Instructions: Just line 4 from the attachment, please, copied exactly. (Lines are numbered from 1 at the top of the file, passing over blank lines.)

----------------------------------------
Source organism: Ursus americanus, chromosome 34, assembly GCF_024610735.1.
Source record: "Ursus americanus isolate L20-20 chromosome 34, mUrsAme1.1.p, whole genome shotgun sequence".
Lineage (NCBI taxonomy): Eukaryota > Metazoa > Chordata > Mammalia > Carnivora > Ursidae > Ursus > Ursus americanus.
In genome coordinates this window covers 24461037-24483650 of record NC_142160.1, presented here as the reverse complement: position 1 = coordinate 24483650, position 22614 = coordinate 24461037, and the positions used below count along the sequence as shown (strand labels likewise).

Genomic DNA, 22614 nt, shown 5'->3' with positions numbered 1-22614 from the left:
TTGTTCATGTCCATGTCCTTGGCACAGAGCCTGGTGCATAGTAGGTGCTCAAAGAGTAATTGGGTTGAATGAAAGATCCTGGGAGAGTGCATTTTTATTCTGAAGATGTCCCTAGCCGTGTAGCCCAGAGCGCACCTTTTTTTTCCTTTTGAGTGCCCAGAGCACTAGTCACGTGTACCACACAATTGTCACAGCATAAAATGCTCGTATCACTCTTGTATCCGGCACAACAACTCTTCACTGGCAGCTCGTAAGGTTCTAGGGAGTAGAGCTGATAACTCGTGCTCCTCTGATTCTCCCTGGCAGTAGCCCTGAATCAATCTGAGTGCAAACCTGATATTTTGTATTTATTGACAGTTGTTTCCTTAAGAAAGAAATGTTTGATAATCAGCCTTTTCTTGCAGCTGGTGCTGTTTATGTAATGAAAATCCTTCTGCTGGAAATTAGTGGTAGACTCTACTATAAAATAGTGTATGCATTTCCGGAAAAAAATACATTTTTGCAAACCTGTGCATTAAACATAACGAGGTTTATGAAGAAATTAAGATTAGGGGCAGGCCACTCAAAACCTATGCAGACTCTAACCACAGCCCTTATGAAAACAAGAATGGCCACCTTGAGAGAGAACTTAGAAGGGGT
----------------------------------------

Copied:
In genome coordinates this window covers 24461037-24483650 of record NC_142160.1, presented here as the reverse complement: position 1 = coordinate 24483650, position 22614 = coordinate 24461037, and the positions used below count along the sequence as shown (strand labels likewise).